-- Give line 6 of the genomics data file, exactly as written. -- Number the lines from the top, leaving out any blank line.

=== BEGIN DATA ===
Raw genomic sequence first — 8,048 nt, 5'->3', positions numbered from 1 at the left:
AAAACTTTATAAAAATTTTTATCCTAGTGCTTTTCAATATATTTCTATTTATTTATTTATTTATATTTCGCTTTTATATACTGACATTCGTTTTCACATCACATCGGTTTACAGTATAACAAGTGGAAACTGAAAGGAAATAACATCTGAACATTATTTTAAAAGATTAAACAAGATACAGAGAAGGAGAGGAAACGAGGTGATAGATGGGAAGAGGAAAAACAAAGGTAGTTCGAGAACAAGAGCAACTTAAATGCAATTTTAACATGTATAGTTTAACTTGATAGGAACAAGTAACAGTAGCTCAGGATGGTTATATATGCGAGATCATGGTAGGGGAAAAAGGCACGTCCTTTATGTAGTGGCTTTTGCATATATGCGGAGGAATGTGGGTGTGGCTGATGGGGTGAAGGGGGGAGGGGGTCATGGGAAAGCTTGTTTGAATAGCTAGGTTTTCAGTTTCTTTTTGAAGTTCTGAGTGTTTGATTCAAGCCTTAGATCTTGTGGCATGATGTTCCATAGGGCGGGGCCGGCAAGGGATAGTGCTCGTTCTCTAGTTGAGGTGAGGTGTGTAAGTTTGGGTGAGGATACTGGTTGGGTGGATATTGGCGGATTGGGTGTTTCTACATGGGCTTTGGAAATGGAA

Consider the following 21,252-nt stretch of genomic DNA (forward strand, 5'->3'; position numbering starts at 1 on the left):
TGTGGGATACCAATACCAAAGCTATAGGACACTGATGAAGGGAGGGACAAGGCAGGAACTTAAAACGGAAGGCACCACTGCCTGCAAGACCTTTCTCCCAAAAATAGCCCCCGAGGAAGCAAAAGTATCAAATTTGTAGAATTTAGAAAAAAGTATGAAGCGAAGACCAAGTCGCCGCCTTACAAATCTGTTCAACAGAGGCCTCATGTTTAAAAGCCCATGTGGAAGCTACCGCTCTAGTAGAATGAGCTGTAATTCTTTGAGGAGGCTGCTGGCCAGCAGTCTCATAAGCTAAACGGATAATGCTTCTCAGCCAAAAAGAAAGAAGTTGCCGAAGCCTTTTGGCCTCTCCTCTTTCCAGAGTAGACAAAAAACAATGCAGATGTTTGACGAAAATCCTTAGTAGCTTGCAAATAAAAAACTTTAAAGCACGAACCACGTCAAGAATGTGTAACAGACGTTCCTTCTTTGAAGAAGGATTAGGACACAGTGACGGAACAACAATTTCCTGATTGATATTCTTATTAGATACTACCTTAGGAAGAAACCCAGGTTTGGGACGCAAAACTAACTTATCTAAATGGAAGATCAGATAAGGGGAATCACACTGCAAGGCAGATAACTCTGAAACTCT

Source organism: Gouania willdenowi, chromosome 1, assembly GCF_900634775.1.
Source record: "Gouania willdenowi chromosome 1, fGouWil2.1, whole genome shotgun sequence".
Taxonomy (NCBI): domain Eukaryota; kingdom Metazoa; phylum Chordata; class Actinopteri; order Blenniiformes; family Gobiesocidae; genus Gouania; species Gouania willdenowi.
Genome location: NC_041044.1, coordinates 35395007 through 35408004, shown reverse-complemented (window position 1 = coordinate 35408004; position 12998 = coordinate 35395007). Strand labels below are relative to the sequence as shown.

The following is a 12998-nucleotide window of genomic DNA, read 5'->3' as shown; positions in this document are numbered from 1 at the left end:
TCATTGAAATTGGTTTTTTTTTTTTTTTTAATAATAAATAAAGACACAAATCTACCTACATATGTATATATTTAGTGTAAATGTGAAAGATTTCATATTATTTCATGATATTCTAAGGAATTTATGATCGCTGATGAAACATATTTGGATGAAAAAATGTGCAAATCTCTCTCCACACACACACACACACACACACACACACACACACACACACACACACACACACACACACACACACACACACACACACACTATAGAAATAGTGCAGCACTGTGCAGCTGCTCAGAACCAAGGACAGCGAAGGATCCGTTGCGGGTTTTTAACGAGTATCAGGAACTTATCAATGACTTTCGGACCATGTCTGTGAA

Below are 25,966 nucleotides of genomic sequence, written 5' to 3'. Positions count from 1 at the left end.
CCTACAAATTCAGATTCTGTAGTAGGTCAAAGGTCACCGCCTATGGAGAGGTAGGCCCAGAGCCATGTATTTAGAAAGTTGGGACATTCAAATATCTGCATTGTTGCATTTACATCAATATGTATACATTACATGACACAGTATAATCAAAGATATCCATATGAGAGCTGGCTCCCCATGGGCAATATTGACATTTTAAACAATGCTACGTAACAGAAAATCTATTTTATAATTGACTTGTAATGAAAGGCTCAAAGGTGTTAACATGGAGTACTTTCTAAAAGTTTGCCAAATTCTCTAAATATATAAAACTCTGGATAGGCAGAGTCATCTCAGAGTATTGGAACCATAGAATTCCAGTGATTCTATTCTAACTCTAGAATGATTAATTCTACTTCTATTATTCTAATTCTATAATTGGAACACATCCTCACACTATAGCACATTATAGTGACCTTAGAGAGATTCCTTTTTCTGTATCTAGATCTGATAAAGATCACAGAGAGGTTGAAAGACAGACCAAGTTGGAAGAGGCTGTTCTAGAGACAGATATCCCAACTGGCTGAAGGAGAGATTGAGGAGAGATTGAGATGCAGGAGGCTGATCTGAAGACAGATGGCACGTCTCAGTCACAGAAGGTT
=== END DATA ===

Source record: "Gouania willdenowi chromosome 1, fGouWil2.1, whole genome shotgun sequence".